"First of all you have to punish those who are threatening you."

طارق عزيز

Michael Yuhanna, aka Tariq Aziz, was born in Tell Kaif, near Mosul in northern Iraq, in 1936. His family were Chaldean Catholics, a minority sect of Iraq's small Christian community. He grew up in Baghdad after moving there with his father, a waiter by trade, and studied English literature before becoming a school teacher.

In the 1950s he became associated with Saddam Hussein, having joined the Baath party possibly as early as 1950. After completing his studies in 1958 he became a journalist and editor of several party publications and served in the party's Damascus press office in the mid-1960s.

The Iraqi monarchy, a British idea, came to an end when king Faisal was killed in 1958. The Baath party continued to seek power for itself and briefly succeeded in engineering a coup in 1963. They were unable to consolidate their grip on power but had more luck in 1968. From that year onwards, Aziz, following Hussein, ascended the party ranks. In 1974 Aziz became a member of the powerful Regional Command, and in 1977 assumed the position of Information Minister as a member of Hussein's Revolution Command Council

In the wake of Hussein becoming the leader of Iraq, Aziz followed him up the greasy pole and was appointed deputy prime minister in 1979. In 1983 he also took over the Foreign Ministry, which he kept until 1991 and returned to briefly in 2001, while keeping his post as deputy prime minister. He was certainly, and given how much Iraq occupied the public eye of the world, one of the most internationally recognised personalities not to be a head of state or government.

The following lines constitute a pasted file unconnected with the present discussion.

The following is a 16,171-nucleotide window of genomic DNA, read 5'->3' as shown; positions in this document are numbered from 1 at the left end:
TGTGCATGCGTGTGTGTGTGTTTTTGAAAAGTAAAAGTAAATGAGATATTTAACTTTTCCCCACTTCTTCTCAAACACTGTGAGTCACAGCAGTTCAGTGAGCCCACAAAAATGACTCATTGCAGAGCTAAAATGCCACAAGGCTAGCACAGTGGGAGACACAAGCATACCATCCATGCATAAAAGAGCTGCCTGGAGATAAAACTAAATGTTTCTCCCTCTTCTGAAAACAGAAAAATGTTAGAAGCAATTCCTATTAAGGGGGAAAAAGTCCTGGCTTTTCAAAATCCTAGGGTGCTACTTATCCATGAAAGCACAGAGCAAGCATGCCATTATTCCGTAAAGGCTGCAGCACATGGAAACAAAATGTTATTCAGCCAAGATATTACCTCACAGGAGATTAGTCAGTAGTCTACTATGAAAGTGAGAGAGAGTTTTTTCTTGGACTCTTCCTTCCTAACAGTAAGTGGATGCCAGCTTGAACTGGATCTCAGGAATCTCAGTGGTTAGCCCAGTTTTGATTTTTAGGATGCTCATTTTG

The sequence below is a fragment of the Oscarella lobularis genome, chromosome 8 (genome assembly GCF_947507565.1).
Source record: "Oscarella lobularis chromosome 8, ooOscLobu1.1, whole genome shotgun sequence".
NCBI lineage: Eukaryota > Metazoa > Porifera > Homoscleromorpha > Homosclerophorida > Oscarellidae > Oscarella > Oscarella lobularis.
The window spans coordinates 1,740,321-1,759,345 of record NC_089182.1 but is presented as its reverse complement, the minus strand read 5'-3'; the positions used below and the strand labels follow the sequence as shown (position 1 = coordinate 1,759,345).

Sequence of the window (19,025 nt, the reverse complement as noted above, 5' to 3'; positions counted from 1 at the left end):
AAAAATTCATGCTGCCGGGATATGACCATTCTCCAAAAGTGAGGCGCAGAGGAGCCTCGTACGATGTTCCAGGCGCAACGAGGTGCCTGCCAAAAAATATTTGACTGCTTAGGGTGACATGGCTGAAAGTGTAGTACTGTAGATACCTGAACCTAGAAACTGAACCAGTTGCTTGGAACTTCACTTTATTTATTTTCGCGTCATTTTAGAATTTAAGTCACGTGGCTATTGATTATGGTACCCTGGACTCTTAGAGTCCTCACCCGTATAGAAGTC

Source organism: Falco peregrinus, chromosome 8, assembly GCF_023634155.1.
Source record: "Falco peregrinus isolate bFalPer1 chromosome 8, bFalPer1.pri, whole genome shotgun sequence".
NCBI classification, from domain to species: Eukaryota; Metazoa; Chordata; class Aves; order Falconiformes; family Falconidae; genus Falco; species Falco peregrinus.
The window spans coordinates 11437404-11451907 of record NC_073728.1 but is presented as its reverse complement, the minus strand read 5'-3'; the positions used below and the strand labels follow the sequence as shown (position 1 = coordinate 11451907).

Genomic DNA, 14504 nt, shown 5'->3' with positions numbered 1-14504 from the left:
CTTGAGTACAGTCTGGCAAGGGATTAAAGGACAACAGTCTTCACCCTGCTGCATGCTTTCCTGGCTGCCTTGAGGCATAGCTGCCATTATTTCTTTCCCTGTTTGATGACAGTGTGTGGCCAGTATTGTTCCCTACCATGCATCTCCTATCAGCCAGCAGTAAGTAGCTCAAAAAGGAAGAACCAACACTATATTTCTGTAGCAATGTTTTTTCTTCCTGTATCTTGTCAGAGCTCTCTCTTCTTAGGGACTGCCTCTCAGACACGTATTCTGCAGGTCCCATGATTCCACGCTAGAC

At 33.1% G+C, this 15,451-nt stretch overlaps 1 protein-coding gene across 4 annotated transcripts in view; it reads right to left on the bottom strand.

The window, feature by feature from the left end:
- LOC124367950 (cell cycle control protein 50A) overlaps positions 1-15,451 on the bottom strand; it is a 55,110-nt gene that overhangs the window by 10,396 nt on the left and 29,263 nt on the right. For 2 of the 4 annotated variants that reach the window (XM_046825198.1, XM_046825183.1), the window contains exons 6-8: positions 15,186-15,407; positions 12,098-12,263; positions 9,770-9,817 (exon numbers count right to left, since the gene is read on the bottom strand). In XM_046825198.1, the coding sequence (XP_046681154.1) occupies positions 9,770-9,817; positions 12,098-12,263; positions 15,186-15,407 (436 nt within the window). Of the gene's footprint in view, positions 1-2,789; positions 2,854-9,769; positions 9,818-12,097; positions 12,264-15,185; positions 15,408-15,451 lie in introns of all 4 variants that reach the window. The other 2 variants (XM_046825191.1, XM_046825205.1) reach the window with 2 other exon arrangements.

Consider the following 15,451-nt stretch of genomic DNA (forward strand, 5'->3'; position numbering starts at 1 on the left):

It's uncertain exactly when he changed his name to Tariq Aziz, meaning "glorious past," but it's thought that he did so in the 1950s and in order to make his Christian background less prominent, though it continues to earn him mistrust and hostility in the Muslim world, to the extent of a failed Iran-backed assassination attempt in 1980. Hussein used the attempt as a pretext to start the bloody Iran-Iraq war.

Perhaps the single characteristic that made Aziz such a long-lived (politically and biologically) advisor to Hussein is the fact that, being part of a tiny and unpopular religious minority, he had no personal or tribal power base which could support him in a bid to seize power for himself. His unwavering public support for the party tag line and eloquence in defending Iraq's position on the international scene made him the best-known and most visible figure of the Iraqi government beside Hussein himself. Within the regime he acted as a messenger who would explicate Hussein's directions to other cabinet memebers.

His most significant time in the spotlight came during the Iraqi invasion of Kuwait in 1990 and the Gulf War in 1991, when he defended Iraq's choices and was seen denouncing "subservient to the US" Arab governments for their lack of support and blasting the United States' policy in the region, something which he did regularly throughout his career in the limelight. He tended to be careful to focus on the US and generally steered clear of insulting the United Nations.

Though his role in international politics diminished during the 1990s, as he briefly fell out of favour when less moderate elements gained more of a voice in the Iraqi command structure and Hussein began doing more of his own talking, he remained the Iraqi regime's chief envoy to the world for a very long time and, if not liked, was at least acknowledged for his abilities as a spokesman and diplomat. The message itself may not be welcome but Aziz was one of the most prominent and skilled messengers on the world scene until the end of Hussein's regime.

Following the 2003 invasion of Iraq, Tariq Aziz surrendered to US military forces on 2003-04-24 and was still in US custody in August 2005.